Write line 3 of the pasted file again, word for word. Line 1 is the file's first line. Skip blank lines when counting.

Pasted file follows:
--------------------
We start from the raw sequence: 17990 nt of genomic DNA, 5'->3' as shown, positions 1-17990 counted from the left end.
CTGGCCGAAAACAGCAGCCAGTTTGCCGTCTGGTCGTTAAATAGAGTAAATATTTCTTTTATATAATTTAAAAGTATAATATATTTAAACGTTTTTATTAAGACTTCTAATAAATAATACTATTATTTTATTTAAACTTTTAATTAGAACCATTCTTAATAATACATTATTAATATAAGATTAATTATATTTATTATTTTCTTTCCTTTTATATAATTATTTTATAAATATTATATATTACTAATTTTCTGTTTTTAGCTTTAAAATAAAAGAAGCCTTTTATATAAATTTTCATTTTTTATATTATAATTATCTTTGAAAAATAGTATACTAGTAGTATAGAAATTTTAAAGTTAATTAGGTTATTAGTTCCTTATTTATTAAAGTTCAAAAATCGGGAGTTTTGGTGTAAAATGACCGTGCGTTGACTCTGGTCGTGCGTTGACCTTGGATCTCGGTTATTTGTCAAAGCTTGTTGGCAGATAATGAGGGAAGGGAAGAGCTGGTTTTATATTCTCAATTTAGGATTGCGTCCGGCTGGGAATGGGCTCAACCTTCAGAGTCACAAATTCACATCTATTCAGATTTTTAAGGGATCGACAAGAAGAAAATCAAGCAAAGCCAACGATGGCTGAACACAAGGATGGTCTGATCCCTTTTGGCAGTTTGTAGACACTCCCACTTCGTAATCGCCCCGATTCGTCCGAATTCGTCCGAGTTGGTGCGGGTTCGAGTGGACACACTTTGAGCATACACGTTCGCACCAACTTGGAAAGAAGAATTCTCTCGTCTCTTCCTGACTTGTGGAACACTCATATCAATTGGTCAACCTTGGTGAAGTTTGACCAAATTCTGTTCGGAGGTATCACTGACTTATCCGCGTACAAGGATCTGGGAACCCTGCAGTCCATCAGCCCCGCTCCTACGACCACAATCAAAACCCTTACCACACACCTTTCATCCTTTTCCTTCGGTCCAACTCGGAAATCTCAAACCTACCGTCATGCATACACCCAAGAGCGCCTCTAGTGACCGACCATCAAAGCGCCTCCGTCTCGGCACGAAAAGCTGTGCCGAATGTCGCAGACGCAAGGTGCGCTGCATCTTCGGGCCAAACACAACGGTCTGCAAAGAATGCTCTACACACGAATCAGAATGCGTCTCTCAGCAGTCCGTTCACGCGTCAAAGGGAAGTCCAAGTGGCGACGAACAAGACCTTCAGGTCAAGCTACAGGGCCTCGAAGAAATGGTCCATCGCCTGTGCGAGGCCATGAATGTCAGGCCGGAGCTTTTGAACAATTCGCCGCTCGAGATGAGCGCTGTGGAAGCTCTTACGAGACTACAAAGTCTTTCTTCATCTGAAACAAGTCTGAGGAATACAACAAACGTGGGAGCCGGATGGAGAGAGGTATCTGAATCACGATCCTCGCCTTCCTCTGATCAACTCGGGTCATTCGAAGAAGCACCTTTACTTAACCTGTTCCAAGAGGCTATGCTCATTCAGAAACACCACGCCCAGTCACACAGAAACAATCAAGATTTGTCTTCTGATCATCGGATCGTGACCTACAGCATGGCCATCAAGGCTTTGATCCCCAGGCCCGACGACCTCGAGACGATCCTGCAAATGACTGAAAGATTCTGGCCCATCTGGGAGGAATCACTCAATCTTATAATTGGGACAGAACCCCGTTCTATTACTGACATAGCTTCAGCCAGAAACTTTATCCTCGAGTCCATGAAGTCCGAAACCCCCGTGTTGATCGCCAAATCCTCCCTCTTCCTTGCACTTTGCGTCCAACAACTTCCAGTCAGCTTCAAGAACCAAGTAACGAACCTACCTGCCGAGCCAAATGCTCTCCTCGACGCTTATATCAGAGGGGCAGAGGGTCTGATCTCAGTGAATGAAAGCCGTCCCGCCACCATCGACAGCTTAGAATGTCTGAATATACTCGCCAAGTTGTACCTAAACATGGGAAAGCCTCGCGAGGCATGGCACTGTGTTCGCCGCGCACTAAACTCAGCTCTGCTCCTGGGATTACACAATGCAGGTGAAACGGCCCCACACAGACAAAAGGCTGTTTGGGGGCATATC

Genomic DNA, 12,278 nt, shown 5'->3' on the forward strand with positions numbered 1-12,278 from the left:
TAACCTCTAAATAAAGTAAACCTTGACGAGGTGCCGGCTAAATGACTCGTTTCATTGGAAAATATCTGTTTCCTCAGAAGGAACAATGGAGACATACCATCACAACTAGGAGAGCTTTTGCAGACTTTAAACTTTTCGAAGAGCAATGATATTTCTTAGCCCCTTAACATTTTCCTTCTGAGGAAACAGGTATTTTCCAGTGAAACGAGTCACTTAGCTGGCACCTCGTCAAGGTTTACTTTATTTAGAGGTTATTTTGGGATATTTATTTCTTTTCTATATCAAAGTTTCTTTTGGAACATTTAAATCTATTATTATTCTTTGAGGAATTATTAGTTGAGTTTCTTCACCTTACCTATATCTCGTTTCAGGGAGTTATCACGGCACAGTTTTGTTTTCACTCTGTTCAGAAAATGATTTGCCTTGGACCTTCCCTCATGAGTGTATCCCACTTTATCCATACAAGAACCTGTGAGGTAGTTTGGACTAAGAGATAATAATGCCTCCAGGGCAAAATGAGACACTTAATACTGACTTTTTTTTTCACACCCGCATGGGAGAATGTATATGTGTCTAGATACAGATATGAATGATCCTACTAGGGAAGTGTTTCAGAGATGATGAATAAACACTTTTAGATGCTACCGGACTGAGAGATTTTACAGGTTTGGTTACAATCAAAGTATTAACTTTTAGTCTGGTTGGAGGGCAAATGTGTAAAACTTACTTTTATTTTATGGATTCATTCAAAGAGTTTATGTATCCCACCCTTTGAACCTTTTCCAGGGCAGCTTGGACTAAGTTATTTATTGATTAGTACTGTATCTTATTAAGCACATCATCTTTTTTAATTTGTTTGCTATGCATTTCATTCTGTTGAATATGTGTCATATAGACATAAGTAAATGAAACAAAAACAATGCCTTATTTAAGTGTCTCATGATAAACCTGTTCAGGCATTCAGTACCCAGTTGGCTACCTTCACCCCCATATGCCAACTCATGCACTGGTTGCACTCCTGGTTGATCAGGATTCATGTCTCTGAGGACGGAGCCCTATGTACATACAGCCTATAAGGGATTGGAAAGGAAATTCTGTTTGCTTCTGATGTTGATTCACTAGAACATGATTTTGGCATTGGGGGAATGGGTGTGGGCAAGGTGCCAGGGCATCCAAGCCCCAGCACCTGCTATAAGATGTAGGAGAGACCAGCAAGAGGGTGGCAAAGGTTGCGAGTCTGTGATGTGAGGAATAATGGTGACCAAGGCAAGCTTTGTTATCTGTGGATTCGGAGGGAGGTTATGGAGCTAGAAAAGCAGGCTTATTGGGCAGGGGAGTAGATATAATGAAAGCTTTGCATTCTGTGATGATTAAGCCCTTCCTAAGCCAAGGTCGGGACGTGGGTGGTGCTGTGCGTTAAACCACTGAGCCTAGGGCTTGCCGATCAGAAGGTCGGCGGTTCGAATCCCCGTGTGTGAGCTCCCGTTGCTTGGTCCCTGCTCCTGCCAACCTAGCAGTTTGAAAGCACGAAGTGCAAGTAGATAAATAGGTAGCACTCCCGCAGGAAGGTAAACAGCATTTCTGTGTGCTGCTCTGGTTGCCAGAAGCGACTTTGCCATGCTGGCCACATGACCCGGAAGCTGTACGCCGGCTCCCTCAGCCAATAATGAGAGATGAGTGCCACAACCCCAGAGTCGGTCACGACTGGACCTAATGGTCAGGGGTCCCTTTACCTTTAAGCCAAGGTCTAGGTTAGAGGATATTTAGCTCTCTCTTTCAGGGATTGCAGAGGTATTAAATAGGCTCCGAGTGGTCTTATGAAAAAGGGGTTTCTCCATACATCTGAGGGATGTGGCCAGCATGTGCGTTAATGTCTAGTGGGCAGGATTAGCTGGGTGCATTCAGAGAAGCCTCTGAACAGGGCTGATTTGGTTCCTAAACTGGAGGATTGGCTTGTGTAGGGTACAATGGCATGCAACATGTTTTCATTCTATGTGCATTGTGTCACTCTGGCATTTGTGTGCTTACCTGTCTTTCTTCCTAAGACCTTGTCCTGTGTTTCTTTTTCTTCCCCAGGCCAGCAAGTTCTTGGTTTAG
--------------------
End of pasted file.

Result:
Genomic DNA, 12,278 nt, shown 5'->3' on the forward strand with positions numbered 1-12,278 from the left: